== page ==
You may think the fruit and vegetables you get at a farmer's market is grown locally, but that's not always true. None
ST. PETERSBURG, Fla. – For every legitimate farm stand or farm-to-table restaurant, there are a handful that aren’t serving what they claim to be.
The problem gained much attention in 2016 following a Tampa Bay Times’ investigation, “Farm to Fable,” by food critic Laura Reiley. The seven-part series, which went viral internationally, exposed widespread misrepresentation and a lack of oversight in Florida’s food industry.
“It was really hilarious that I did this hyper-local investigation that made me briefly huge in Canada,” Reiley said. “But I think it came at a moment where we all started wondering the same things. We’d all gone to those farm-to-table restaurants with the hay bales and the pitch forks and mason jars and started thinking ‘is this just a story?’”
Reiley believes her series led to more people thinking about where their food comes from.
“I think that food is a uniquely trust-based part of commerce, there are very few other things where we just believe what someone says to us hook, line and sinker and I think it caused people to be a little more skeptical,” she said. “If it caused some people to be more skeptical of the story they’re being told, that’s unfortunate, I’m sorry to be the bearer of bad news, but I do think it’s good if all of us ask harder questions about where our food is coming from.”
Here's more from Reiley's interview (we didn't show her face because she's the newspaper's restaurant critic):
Phony Farmers - Laura Reiley Extended Interview
Reiley's series was an eye-opener to restaurant owners like Greg Seymour.
“I wasn’t aware of the dark side, the label-switching, the misrepresentation," said Seymour, owner of Pizzeria Gregario in Safety Harbor. "I understood there was green-washing occurring but I didn’t understand it was happening to that level."
Seymour goes out of his way, sometimes at great expense, to use local ingredients at his restaurant, he said.
“It’s constant emailing, phone calls, visits,” he said. “This time of year it doesn’t matter how strict you are, only a handful of things grow here in the state.”
Here's more from Seymour's interview:
Phony Farmers - Greg Seymour Extended Interview
'Bring what you grow'
Gail Eggeman helped start the St. Petersburg Saturday Morning Market 15 years ago and has watched it grow into one of the region's largest outdoor markets.
Eggeman kicks out vendors claiming to be farmers but weren’t growing the produce they sold.
“We said ‘you can only bring what you grow, if you want to be a farmer you have to only bring what you grow’ and he had an assortment of stuff, but he couldn’t do it,” she said, remembering one particular vendor. “He said ‘oh, the customers wanted more so I had to go get the stuff and re-sell’, so we kicked him out. He cried, but it was real important to me.”
Enforcing the policy has taught Eggeman a few things.
“If we said somebody was there and a farmer we wanted them to be a farmer,” she said. “I had to learn a lot, but I did know that we don’t grow asparagus in Florida.”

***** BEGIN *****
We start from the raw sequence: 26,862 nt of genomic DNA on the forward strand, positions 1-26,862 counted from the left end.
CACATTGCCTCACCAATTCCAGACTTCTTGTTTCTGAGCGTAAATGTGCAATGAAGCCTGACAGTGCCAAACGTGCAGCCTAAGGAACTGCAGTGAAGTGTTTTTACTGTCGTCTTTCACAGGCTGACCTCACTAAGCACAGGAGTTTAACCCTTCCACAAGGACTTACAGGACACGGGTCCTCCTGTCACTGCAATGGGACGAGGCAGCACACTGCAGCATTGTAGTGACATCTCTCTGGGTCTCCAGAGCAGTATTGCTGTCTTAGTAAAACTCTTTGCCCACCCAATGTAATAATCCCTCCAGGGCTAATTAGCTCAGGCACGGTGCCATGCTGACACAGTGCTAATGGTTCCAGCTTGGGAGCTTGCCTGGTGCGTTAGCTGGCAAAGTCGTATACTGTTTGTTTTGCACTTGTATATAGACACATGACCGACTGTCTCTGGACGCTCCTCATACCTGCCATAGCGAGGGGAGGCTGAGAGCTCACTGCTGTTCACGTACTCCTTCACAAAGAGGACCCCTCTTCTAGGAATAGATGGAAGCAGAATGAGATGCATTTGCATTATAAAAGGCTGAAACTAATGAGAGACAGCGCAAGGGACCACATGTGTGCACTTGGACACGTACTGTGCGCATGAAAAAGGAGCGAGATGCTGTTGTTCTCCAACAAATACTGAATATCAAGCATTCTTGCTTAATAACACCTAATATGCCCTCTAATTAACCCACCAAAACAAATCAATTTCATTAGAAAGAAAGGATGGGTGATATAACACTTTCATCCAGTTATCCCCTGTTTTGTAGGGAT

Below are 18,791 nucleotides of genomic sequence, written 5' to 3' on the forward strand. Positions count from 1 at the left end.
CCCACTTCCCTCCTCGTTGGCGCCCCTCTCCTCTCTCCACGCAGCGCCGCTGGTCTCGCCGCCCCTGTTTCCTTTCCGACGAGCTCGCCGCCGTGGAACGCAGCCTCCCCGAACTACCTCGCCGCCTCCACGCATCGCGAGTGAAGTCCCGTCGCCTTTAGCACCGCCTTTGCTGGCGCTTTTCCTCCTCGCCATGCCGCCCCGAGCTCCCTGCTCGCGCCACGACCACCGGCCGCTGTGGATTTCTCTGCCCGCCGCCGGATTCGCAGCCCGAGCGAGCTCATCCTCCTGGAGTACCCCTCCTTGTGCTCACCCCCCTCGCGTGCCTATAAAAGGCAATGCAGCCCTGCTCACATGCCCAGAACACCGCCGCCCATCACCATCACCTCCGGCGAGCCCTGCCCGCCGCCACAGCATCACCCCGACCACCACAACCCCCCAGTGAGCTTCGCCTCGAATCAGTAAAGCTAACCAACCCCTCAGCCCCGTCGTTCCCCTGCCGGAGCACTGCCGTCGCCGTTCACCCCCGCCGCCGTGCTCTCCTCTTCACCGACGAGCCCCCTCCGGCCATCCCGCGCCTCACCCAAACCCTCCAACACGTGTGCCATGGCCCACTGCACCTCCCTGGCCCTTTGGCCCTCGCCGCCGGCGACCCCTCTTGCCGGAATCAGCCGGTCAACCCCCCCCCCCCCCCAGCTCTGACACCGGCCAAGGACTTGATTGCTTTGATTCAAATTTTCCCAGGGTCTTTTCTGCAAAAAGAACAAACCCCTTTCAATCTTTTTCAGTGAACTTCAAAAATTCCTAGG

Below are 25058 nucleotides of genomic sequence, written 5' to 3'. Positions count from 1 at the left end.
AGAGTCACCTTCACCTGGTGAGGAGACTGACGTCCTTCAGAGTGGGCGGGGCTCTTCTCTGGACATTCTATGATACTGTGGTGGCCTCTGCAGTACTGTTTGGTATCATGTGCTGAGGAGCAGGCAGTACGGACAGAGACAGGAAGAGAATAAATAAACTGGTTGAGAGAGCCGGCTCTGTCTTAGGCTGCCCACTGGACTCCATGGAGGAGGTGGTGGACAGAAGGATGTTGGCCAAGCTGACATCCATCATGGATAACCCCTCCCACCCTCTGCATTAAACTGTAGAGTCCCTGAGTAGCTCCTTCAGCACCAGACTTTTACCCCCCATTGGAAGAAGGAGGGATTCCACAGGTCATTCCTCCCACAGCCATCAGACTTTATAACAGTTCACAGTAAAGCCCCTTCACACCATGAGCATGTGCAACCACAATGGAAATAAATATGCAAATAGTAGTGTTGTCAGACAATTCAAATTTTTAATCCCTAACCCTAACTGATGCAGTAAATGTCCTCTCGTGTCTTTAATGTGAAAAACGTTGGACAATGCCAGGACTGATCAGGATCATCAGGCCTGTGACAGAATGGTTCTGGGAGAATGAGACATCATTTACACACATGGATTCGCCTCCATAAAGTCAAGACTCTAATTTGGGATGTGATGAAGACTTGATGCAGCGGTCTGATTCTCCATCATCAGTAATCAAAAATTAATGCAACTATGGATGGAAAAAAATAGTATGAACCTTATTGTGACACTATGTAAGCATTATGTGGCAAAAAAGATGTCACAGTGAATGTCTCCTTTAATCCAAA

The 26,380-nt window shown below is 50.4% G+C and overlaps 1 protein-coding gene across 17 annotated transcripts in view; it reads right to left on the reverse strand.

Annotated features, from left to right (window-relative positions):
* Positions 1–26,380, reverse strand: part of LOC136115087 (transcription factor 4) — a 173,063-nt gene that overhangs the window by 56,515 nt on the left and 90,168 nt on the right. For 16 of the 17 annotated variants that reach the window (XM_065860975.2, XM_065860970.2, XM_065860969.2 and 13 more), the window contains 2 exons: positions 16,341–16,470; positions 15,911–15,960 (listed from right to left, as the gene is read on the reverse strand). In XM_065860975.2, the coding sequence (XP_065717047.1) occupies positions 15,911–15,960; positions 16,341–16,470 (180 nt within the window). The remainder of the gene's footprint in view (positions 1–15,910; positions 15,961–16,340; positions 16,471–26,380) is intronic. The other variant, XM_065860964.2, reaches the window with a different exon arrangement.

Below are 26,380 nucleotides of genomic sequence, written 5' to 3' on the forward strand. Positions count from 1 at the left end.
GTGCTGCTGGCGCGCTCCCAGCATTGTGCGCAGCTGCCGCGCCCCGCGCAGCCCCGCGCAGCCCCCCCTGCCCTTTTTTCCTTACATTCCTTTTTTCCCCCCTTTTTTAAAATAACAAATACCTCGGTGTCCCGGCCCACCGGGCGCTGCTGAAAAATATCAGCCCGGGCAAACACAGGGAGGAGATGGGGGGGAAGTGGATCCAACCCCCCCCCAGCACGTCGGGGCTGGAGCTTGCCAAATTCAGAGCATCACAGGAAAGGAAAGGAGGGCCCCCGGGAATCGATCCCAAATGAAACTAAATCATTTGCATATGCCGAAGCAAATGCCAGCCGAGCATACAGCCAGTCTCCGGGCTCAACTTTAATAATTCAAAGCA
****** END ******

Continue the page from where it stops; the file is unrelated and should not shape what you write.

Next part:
When someone wants a booth at the Saturday Market, Eggeman inspects their farm in person.
“It takes time to drive to a farm, it takes time to spend a couple hours talking to the farmers,” she said. “We never said we were a farmers’ market because we didn’t have any when we started, we were a green market, a fresh market. But if we said somebody was there and a farmer we wanted them to be a farmer and so I started going out.”
Here's more from Eggeman's interview:
Phony Farmers - Gail Eggeman Extended Interview None
Reiley, the Tampa Bay Times reporter, said Eggeman's efforts legitimizes her market.
“In the state of Florida, in the grocery store, produce has to have a country of origin label on it," she said. "Every shelf topper for every piece of produce in the grocery store has its country of origin. You don’t have to have that on produce at the farmer’s market. It’s perfectly legal for an outdoor market to peel off those Honduras melon stickers and pass them off as whatever.”
Pealing off food stickers serves as a disservice to customers, Reiley said.
“Florida’s backwards, we’re really behind a lot of other states and there are reasons for that,” she said. “I think that we, as consumers, are less sophisticated in some ways and don’t know to ask those questions. We say we want local, we want to understand the provenance of our food, and on the other hand we want everything all the time. We want asparagus, we want raspberries, we want morel mushrooms, we want things that are fleetingly grown in a particular part of the country and I think that we have to be more accustomed to going without.”
Reiley’s investigation caught the attention of a handful of state officials, but said she’s not holding her breath for any major changes in the way the state processes claims of food provenance.
“It doesn't keep me up at night that they're eating Washington or North Carolina apples at a Florida farmers market,” state Commissioner of Agriculture and gubernatorial candidate Adam Putnam told Reiley regarding false farmer claims at outdoor markets. “I'm excited about people taking an interest in fresh fruits and vegetables.”
As for Reiley, she’s hopes better information and oversight may come out of the private sector which will, in turn, feed people’s curiosity about where their food comes from.
“I think that we, as consumers, are less sophisticated in some ways and don’t know to ask those questions,” she said. “You need to know what grows where you are at a particular time of year. It is unreasonable, if you want to eat locally, it is unreasonable to expect a tomato on your hamburger twelve months out of the year.”